(Vatican City) After three days of treatment for bronchitis, Pope Francis is due to be discharged from hospital on Saturday and return to the Vatican where he will preside over Palm Sunday Mass the next day, marking the start of Easter celebrations.

On Friday, the 86-year-old Argentinian Jesuit made a surprise visit to the pediatric oncology ward at Gemelli Hospital in Rome, bringing the children chocolate eggs, rosaries and books.

François also baptized a newborn baby a few weeks old. In a video and photos released by the Vatican, we see the pope, smiling, leaning on a walker, writing on a paper and sprinkling holy water on the head of the newborn.

Hours earlier, the Vatican had confirmed that the pope would leave hospital on Saturday and indeed preside over Palm Sunday mass in St. Peter’s Square, after two days of media rumours. This ceremony marks the beginning of Holy Week preceding the celebrations of Easter, the main highlight of the year for Catholics.

The state of health of the bishop of Rome, who had been hospitalized on Wednesday after breathing difficulties, quickly improved and he had returned to work on Thursday.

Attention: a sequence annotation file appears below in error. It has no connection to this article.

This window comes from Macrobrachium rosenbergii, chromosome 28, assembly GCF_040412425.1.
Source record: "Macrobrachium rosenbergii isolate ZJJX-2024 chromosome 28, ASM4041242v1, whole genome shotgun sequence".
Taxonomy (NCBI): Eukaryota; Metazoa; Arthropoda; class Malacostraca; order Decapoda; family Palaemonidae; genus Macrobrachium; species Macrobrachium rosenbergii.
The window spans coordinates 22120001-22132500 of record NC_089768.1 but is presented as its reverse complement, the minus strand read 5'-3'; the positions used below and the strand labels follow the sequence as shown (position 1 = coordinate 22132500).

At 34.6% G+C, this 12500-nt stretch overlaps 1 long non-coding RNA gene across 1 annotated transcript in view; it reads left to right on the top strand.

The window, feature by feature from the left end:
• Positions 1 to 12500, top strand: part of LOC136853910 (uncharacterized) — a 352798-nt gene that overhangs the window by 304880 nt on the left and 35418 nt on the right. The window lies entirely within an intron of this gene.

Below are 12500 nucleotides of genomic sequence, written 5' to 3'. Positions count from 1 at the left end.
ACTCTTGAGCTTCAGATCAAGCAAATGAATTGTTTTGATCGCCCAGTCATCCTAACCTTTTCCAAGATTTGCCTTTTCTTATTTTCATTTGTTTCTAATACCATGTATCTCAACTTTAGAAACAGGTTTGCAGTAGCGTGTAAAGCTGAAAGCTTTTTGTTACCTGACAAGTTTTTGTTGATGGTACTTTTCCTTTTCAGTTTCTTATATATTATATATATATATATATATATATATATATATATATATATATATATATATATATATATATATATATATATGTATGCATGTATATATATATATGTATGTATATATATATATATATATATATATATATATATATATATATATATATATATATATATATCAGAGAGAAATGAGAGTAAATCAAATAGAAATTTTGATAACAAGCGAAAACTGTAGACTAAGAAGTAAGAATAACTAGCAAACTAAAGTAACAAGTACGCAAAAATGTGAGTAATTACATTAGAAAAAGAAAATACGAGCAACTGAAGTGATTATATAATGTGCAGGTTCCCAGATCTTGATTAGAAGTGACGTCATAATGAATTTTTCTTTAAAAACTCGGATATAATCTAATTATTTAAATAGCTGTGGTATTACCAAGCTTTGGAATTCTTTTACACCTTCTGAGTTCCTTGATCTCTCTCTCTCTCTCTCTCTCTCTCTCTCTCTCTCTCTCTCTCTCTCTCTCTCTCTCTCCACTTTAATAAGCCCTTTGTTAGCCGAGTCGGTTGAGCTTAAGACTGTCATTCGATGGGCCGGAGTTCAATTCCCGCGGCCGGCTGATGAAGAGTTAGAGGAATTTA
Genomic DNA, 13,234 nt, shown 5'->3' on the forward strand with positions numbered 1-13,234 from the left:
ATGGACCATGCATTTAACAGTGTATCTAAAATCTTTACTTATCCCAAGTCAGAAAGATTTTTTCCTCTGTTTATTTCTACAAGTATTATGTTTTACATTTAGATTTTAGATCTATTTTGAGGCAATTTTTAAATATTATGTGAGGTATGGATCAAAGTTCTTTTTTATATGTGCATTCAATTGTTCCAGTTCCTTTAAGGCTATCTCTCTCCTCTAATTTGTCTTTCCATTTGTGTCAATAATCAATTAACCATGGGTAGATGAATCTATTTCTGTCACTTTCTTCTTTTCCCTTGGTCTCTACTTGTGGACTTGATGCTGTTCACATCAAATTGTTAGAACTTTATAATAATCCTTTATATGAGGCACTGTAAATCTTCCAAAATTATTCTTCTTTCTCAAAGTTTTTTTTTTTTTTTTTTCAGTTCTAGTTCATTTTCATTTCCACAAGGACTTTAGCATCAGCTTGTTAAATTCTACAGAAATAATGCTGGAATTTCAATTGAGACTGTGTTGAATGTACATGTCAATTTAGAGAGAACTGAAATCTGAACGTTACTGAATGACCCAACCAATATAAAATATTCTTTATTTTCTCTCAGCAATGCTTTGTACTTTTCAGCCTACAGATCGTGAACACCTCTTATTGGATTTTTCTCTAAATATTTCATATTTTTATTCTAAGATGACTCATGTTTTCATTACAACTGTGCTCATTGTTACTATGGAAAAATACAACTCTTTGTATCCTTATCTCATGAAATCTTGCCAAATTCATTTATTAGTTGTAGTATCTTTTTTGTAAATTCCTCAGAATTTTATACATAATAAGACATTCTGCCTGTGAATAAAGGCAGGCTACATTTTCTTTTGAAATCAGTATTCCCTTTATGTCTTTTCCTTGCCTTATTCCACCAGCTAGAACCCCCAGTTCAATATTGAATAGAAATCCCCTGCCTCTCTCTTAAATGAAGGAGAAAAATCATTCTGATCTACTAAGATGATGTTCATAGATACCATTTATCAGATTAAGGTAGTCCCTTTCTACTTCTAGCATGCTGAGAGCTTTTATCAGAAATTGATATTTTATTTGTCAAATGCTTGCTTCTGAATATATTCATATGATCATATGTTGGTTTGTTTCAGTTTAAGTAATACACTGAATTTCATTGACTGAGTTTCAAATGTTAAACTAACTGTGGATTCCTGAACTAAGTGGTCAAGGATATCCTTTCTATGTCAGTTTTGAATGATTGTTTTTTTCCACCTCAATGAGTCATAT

Francis, who suffers from chronic health problems and uses a wheelchair due to knee pain, stayed in the private apartment created for the popes in 1981 on the 10th floor of the Gemelli University Hospital.

“No doubt he overdid it. But he’s a strong man and I think he’ll pull through,” Giuseppe, a 43-year-old tourist guide, told AFP on Friday in St. Peter’s Square. “This is good news because […] it is not possible for us to have Easter without the Pope. »

The bishop of Rome had already been hospitalized for ten days at the Gemelli hospital in July 2021 for a major colon operation. He admitted to having kept “after-effects” of the anesthesia, which led him to rule out knee surgery so far.

The pain caused by this joint, which notably forced him to cancel several appointments in 2022 and to postpone a trip to Africa, is at the heart of conjecture on his possible renunciation.

The head of the Catholic Church has always left the door open to this possibility. His predecessor Benedict XVI stepped down in 2013, taking the world by surprise.

After having mentioned in July the possibility of “putting oneself aside”, he had judged in February that the “resignation” of a pope should “not become a fashion”, assuring that this hypothesis was “not on his agenda for the moment “.

The pope is constantly monitored by a team of caregivers, both in the Vatican and during his trips abroad.

A precaution all the more necessary as he has a heavy medical history behind him: at the age of 21, he almost died of pleurisy and suffered the partial removal of a lung.